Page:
Background: U.S. regional variation in C. difficile infection (CDI) and specifically community-onset CDI (CO-CDI) is not well understood.
Methods: CO-CDI was defined as a positive C. difficile stool test collected on or before hospital day 3 (admission was day 1), reported by acute care hospitals to the Centers for Disease Control and Prevention’s National Healthcare Safety Network (NHSN) between January 1 - June 30, 2017. Hospital-onset CDI (HO-CDI) was similarly defined but with stool collection after hospital day 3. Hospital referral regions (HRR) were previously defined by the Dartmouth Atlas of Health Care, and represent 306 U.S. tertiary health care markets. Standardized infection ratios (SIRs) were calculated using separate multivariable models for CO-CDI and HO-CDI, accounting for facility-level factors, and resulted in a ratio of observed to predicted infections, similar to previously established methods. SIRs were aggregated within each facility by summing the observed and predicted events across each testing location (emergency department + observation unit [ED/OBS], inpatient), then aggregated by state or HRR by summing all facility observed and predicted events within the region.
Results: A total of 92,683 CO-CDI events were reported from 4,241 acute care hospitals. C. difficile test type, hospital size, ICU bed size, and ED/OBS reporting were independently and significantly associated with CO-CDI incidence and included in SIR models. State-level CO-CDI SIRs ranged from 0.666 to 1.456 (mean 0.961 Figure 1). Among 306 HRRs, the mean number of CO-CDI reporting facilities was 12 (interquartile range [IQR] 5-14), with a mean of 303 (IQR 101-306) CO-CDI events per HRR. HRR SIRs ranged from 0 to 2.271 (median 0.958, Figure 1). An aggregate SIR of CO-CDI and HO-CDI, representing all hospital-identified CDI similarly is shown (Figure 2).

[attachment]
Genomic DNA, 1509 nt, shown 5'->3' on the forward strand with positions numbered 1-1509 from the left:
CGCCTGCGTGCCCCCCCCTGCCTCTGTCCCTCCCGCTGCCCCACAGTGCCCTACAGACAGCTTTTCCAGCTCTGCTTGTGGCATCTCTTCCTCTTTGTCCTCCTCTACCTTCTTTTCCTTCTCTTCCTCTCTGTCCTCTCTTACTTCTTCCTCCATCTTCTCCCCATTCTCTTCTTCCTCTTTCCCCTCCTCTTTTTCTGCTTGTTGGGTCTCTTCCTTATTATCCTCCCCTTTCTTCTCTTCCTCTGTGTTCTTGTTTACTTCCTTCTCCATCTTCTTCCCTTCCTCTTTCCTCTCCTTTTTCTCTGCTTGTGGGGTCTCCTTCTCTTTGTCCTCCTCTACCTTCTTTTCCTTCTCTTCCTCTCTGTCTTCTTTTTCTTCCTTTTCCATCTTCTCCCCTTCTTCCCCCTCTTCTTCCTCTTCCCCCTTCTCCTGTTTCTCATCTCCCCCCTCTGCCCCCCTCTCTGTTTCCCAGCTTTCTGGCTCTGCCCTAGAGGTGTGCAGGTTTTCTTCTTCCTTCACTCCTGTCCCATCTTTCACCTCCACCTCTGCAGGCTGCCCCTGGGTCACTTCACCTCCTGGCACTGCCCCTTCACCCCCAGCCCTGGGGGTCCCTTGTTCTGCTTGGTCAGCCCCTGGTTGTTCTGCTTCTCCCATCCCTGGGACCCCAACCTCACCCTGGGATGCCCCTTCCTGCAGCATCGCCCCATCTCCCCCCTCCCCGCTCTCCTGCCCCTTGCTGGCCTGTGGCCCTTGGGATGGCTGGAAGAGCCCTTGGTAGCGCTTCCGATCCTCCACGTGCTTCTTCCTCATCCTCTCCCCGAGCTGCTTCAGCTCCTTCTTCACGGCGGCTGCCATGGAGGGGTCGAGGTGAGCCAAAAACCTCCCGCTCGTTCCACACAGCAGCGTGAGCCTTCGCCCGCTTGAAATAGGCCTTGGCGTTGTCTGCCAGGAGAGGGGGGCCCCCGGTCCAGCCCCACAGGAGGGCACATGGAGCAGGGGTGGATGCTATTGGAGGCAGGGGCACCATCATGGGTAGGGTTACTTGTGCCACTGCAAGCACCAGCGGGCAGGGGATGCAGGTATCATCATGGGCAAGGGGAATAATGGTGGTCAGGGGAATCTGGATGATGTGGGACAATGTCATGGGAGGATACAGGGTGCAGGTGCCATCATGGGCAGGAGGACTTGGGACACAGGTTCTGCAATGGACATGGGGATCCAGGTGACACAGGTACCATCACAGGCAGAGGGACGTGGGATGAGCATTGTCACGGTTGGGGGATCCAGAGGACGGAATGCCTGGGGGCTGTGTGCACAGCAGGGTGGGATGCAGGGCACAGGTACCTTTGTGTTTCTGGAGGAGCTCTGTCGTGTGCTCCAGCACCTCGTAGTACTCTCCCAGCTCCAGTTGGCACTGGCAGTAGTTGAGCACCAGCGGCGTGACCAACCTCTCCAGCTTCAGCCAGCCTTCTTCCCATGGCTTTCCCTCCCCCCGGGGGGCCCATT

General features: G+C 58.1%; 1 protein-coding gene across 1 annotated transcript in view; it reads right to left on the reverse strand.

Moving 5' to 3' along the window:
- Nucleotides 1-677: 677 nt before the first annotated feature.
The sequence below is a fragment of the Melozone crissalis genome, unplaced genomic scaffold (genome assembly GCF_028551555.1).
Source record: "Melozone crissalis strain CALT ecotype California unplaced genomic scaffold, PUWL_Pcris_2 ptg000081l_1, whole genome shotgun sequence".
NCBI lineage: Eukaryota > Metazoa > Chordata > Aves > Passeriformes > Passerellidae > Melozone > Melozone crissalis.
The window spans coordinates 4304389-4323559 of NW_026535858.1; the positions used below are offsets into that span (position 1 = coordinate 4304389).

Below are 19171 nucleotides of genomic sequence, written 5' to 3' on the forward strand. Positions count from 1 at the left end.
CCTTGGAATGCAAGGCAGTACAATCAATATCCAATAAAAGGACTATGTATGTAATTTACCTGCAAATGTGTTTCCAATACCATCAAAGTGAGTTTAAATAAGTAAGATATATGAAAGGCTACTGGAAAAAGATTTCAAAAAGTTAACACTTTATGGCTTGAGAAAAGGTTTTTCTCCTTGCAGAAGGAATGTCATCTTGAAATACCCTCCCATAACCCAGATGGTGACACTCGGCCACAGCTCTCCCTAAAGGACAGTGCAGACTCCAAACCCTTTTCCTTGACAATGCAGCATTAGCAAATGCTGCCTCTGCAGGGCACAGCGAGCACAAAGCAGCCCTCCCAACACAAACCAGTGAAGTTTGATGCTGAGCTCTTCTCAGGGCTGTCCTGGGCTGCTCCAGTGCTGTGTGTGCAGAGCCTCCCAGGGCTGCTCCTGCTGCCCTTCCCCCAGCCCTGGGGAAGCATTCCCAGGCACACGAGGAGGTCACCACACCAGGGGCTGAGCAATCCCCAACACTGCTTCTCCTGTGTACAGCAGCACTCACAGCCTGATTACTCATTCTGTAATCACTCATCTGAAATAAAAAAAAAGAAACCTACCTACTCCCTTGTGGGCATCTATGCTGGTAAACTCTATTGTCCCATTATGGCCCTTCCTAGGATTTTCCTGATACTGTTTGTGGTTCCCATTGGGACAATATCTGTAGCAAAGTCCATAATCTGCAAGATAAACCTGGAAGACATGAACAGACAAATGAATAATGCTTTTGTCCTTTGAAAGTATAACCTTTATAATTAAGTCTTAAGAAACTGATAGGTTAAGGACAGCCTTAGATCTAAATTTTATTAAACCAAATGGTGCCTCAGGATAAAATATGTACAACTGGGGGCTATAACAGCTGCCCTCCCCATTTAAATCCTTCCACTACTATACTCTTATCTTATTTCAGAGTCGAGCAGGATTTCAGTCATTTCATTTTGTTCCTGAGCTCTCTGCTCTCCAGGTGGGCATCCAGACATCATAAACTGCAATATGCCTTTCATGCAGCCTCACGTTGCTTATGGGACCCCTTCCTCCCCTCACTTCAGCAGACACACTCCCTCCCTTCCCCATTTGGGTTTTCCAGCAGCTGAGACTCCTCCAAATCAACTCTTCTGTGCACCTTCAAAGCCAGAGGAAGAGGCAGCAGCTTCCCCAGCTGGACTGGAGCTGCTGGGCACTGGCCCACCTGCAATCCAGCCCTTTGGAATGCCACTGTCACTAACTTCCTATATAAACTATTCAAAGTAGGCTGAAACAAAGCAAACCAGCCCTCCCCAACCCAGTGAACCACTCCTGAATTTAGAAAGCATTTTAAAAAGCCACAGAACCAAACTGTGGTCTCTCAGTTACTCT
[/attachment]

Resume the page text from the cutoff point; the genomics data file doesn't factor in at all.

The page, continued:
Conclusion: CO-CDI and HO-CDI reported by acute care hospitals to NHSN varied across the United States. Although adjustments were limited to only facility-level factors, aggregation of CDI SIR by HRR results in increased regional resolution of CO-CDI burden compared to state maps and may be a beneficial tool for infection preventionists and public health authorities to further understand regional CDI patterns.
K. Van Santen,
R. Dantes, None